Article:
The Motorola Startac introduced the world to the wonders of messaging, while the 2001 Nokia 7110 WAP phone was the first to provide internet access. The Ericsson T68 featured games and polyphonic ring tones a year later and the same company’s V800 added film and music clips, video calls and clear pictures in 2004.

Most recently, the expansion of the 3G-third generation, mobile service has led to the launch of the Apple iPhone. Technology fans queued throughout the night in freezing Central London earlier this month to get their hands on the latest 380-euro must-have gadget.

Described by experts as ‘drop dead gorgeous’ and hailed as ‘revolutionary’ by Apple founder Steve Jobs, the new communication device comes with a host of features including a widescreen iPod with touch controls, camera, music and video player and wireless internet capability with email, web browser, maps and searching all in one. Oh, and you can phone people with it too.

The 21st Century has well and truly arrived.

Whereas you used to grab your keys and wallet when leaving the house, it has now become obligatory to add your mobile to those essential items, and their use and application has constantly expanding parameters.

A new range of TV-style dramas exclusively for mobile phone use are already in the post, production stage, catering for the shortened attention spans of the young, the restless and the permanently busy. One of these so-called ‘Mobisodes’, 24: Conspiracy, a spin-off from the hit show, features specially created characters in a series of one-minute episodes. And then there are the culture-changing implications affecting romance.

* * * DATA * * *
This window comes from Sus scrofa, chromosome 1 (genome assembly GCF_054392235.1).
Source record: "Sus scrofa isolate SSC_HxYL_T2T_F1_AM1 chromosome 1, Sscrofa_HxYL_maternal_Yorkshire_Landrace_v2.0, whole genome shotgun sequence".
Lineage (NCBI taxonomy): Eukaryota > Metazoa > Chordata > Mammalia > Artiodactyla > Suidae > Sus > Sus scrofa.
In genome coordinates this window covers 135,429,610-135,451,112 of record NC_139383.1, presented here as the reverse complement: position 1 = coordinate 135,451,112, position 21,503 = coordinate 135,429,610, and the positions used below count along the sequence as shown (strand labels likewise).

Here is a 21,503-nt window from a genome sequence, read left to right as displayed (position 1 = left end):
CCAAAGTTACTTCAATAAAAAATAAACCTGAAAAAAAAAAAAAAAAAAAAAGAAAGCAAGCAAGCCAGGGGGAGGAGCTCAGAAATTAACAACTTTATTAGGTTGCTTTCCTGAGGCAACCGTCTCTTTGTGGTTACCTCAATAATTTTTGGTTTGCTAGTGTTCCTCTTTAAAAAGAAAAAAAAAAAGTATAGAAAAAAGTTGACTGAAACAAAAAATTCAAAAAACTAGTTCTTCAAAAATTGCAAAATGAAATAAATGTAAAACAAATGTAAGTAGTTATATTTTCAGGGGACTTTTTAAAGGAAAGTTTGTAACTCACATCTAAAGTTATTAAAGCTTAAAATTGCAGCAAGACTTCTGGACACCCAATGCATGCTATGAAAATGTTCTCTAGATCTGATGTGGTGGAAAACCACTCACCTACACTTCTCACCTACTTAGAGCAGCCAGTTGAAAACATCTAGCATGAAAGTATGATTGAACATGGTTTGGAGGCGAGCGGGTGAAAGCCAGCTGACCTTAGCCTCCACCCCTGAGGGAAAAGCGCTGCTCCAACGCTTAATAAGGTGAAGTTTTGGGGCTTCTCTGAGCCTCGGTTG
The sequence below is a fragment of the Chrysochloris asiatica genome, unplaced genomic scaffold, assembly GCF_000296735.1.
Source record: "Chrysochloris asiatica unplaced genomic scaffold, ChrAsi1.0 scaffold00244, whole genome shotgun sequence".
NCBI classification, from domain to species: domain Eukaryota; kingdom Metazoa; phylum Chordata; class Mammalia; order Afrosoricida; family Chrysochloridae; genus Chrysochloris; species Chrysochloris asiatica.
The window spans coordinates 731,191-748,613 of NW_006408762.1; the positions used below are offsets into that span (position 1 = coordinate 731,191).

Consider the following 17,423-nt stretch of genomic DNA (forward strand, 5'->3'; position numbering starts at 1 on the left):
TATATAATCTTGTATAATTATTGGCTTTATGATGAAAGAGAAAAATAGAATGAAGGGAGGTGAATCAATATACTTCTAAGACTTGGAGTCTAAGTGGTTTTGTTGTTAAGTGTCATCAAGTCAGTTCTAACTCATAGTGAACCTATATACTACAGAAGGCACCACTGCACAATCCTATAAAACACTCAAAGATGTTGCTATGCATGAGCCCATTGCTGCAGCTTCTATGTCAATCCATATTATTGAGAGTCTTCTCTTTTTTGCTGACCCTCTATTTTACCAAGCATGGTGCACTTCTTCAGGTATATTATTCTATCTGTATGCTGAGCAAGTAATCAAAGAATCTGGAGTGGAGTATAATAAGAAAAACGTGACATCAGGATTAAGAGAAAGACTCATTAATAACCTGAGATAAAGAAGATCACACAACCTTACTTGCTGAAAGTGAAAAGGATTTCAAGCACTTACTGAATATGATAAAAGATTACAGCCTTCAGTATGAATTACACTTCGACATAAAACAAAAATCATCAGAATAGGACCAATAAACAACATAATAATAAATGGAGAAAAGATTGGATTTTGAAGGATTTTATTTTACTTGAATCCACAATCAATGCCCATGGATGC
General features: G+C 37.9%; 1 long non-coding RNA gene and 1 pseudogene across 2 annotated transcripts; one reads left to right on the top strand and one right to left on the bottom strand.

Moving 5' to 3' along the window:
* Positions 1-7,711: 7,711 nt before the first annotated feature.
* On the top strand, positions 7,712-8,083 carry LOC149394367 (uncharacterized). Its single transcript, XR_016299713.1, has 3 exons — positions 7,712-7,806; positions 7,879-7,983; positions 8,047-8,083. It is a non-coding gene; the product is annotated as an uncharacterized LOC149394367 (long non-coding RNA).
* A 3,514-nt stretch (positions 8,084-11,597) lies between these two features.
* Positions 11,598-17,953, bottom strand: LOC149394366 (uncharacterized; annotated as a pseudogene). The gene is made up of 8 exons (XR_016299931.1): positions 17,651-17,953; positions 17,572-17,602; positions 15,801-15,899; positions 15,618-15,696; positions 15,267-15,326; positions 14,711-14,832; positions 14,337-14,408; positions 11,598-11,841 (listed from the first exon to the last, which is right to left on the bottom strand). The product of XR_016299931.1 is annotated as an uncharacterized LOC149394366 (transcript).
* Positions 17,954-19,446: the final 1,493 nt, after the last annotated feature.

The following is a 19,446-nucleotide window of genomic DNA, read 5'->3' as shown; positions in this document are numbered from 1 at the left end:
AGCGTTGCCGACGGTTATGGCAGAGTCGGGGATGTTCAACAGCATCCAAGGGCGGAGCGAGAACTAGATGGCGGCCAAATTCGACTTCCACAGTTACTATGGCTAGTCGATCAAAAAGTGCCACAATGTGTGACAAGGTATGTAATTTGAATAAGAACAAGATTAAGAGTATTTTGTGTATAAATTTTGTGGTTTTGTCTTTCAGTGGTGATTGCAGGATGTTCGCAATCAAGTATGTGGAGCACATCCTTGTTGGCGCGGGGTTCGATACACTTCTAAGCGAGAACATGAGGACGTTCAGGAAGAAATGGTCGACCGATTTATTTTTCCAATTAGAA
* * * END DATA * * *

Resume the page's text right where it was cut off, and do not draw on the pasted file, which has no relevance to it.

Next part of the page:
While texting has created as many love affairs as it has broken, new mobile video calling provides an entirely different means of dating. 3G picture technology has revolutionised the dating game, allowing potential partners to see what they are letting themselves in for, as well as checking out each others personalities.

On the other hand, the new developments also offer plenty of opportunity to indulge in mischief.

One company, for example, can supply the technology for your phone to play sanitised background noise so when you call your partner, he or she will hear only your voice and the sound of a train or conference room regardless of where you happen to be.


These frivolities apart, there are of course also vital benefits of a more worthy nature. Along with the now common stories of men and women rescued from the sea, desert or mountain peak after their location was pinpointed through their mobile signal, the Owl phone allows parents to track their offspring at all times.

With today’s phones already close to facilitating their use as credit cards, it seems that nothing is sacrosanct in our mobile future. Your choice of phone is beginning to have as much significance as where you live, while the day when owning one means that home is wherever you and your mobile are in the world, is coming ever closer.

If all this is too much, or, like my father, you only use ‘those annoying little things’ to find out when dinner will be ready or tell your spouse that they are driving too fast having just passed you at breakneck speed, you can off course just switch it off.